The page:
Improving through Innovation: Evolving the Postsecondary Model to Fit Today’s StudentsPhilip Powell | Associate Dean of Academic Programs at the Kelley School of Business, Indiana University
At its core, what is higher education truly about? Producing human capital and talent. It’s about sending students out into the world prepared to be more productive and successful than they were before earning their degrees. To justify society’s investment in higher education, graduates must not only secure gainful employment—they must also bring knowledge and skills that spur organizational growth and expansion in opportunity for others.
In this age of automation, better technology naturally makes us more productive. But to create this technology and to use it to its fullest potential, human knowledge must advance faster than machines. People talk about how robots replace jobs. If you have the right education, however, automation will always raise your income. You just need to be on the right side of the knowledge divide. This means higher education must direct students to majors and specializations that are valued both by markets and by society’s trajectory of change and innovation. In the end, humans drive machines, and higher education must align itself with this fact. Colleges and universities cannot pretend to prepare graduates in a bubble when the cost of education has risen so dramatically. Producing graduates for jobs that are obsolete or will be made redundant by technology is an unintentional form of educational negligence.
The US unemployment rate fell to an 18-year low at 3.8 percent on June 1. With so few people seeking job opportunities, how do we help employers find workers to fill open positions?
The knowledge and skills we impart to students must be tightly aligned with what organizations need. Success must be measured not just on the quantity of job placements, but also on the quality of those placements. Student placement rates do not sufficiently measure the human capital performance of colleges and universities. Labor shortage reductions in target industries that drive economic prosperity must be swapped for traditional student placement rates as the metric tracked by schools and career service offices. Ensuring an alignment of curriculum with market needs is much harder than coaching a student to find employment (that is, any job that pays a wage or salary), but this is a new imperative that colleges and institutions must embrace. We need to understand if we are “moving the needle” in terms of labor shortages in our communities and if we are providing what regional labor pools need.
To serve this new mission, higher education must go to the industries that it serves. Traditionally, we make employers come to us. Instead, we must meet them on their turf. At the Kelley School of Business, we recently met with business leaders from the Indianapolis high-tech sector. Because Indianapolis’s tech sector is growing rapidly, our partner companies face acute shortages of talent and knowledge in their quest for growth. We asked these leaders one question: How can we help high-tech firms develop talent and make better business decisions? Their candid responses helped us question old assumptions about how universities deliver courses and engage communities. These recent conversations now feed our own rapid prototyping of new programs where local companies are part of program design.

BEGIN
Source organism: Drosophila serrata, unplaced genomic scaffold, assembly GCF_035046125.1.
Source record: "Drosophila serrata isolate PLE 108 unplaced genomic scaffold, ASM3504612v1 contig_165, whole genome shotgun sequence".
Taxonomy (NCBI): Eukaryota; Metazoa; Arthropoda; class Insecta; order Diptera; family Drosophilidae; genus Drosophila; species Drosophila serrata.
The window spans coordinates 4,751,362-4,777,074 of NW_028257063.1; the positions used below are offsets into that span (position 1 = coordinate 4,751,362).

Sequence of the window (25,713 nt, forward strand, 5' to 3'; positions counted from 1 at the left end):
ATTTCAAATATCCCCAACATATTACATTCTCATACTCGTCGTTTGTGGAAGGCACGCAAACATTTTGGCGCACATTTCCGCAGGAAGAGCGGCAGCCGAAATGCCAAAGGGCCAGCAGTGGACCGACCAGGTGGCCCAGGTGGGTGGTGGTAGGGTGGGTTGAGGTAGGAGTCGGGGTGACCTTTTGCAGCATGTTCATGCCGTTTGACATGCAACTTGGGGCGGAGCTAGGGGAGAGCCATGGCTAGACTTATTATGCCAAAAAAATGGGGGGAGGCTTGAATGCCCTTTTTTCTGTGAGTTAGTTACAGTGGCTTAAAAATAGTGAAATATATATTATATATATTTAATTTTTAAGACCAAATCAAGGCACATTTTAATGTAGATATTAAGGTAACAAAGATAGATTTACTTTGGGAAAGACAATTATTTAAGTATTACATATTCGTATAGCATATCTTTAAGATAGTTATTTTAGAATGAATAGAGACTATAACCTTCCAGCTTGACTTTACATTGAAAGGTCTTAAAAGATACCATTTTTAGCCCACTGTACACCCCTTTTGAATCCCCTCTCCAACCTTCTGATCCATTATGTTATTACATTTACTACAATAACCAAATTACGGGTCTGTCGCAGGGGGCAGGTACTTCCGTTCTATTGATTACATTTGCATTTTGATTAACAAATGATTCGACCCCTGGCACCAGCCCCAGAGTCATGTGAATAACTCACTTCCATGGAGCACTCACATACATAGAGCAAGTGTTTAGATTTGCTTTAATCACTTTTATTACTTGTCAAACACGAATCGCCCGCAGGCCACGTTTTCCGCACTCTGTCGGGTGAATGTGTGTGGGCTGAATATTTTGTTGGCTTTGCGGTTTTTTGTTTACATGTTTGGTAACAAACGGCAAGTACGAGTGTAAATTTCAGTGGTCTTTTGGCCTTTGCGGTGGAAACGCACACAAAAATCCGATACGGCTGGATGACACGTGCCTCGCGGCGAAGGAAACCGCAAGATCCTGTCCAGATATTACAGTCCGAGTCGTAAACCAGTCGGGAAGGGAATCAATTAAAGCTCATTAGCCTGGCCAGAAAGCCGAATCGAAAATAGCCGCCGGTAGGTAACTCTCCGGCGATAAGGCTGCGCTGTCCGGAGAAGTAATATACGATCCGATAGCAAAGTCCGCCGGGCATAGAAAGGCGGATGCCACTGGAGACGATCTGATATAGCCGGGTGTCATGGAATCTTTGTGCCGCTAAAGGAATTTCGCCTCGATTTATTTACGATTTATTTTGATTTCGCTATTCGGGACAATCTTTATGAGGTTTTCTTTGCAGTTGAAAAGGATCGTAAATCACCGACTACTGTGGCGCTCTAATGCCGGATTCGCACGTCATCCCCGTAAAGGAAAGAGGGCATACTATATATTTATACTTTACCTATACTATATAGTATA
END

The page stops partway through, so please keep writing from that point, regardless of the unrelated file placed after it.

Amplifying value to industries from higher education means delivering knowledge and skills that are more accessible and actionable. The concept of semesters fits a nineteenth-century understanding of economic calendar cycles linked to agriculture. Traditional on-campus undergraduate and advanced degree programs may require students to exit the job market for varying periods of time. Technology-driven cycles of business and product obsolescence are now rapid. To stay competitive, companies and employees need doses of new knowledge that are more frequent and more easily translate to application. Colleges and universities must better bridge academic programs with tighter and tighter cycles of knowledge refreshment that drive organizational competitiveness. Slowness to do so makes academic degrees less relevant and opens wider acceptance to industry-driven credentials earned outside of higher education. Digitally credentialed badges offered by training organizations not affiliated with accredited universities, for example, have gained wider acceptance from employers in their search for talent that has work-specific skills.
Leaders and faculty members within the Kelley School challenge each other not to be complacent. This motivated our launch of online learning in 1999, when most other universities did not adopt this delivery tool because of a fear of diminished educational value. “You can’t learn online!” they said back then. As exemplified by our conversation with the Indianapolis high tech sector, a sense of urgency informs our current engagement of the regional and national business community. We understand that our relevancy is no longer an entitlement.
In the past, higher education could be complacent. Now, though, technology commoditizes the delivery of knowledge. This creates a level of pressure unlike what higher education has felt previously. Colleges and universities must connect research and programs more closely with what hiring organizations value. Movement in this direction is a win for everyone—students, faculty, and stakeholders that invest in higher education. Reluctance to change will further and further shrink the role that colleges and universities play in the creation of prosperity.
Author Perspective: Administrator